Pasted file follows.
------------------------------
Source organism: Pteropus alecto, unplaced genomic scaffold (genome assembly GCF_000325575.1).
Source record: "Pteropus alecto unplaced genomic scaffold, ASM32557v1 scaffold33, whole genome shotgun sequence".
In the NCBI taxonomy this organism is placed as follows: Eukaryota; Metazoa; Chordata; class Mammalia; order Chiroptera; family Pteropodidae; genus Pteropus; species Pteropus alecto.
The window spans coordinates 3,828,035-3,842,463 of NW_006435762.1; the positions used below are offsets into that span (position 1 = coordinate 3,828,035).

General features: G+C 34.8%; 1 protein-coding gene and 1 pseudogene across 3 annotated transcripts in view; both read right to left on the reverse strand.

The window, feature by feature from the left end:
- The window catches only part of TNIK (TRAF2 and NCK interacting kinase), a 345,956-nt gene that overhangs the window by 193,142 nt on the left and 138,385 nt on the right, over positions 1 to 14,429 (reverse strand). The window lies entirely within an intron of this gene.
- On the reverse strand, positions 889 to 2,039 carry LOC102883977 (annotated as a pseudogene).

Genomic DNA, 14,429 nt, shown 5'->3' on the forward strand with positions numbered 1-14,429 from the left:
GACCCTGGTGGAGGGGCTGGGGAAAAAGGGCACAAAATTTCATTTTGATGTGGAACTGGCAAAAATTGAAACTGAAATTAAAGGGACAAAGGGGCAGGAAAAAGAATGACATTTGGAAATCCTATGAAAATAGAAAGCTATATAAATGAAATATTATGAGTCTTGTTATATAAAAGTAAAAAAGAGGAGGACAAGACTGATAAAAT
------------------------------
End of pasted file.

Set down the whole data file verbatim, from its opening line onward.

Source organism: Pteropus alecto, unplaced genomic scaffold (genome assembly GCF_000325575.1).
Source record: "Pteropus alecto unplaced genomic scaffold, ASM32557v1 scaffold33, whole genome shotgun sequence".
In the NCBI taxonomy this organism is placed as follows: Eukaryota; Metazoa; Chordata; class Mammalia; order Chiroptera; family Pteropodidae; genus Pteropus; species Pteropus alecto.
The window spans coordinates 3,828,035-3,842,463 of NW_006435762.1; the positions used below are offsets into that span (position 1 = coordinate 3,828,035).

General features: G+C 34.8%; 1 protein-coding gene and 1 pseudogene across 3 annotated transcripts in view; both read right to left on the reverse strand.

The window, feature by feature from the left end:
- The window catches only part of TNIK (TRAF2 and NCK interacting kinase), a 345,956-nt gene that overhangs the window by 193,142 nt on the left and 138,385 nt on the right, over positions 1 to 14,429 (reverse strand). The window lies entirely within an intron of this gene.
- On the reverse strand, positions 889 to 2,039 carry LOC102883977 (annotated as a pseudogene).

Genomic DNA, 14,429 nt, shown 5'->3' on the forward strand with positions numbered 1-14,429 from the left:
GACCCTGGTGGAGGGGCTGGGGAAAAAGGGCACAAAATTTCATTTTGATGTGGAACTGGCAAAAATTGAAACTGAAATTAAAGGGACAAAGGGGCAGGAAAAAGAATGACATTTGGAAATCCTATGAAAATAGAAAGCTATATAAATGAAATATTATGAGTCTTGTTATATAAAAGTAAAAAAGAGGAGGACAAGACTGATAAAAT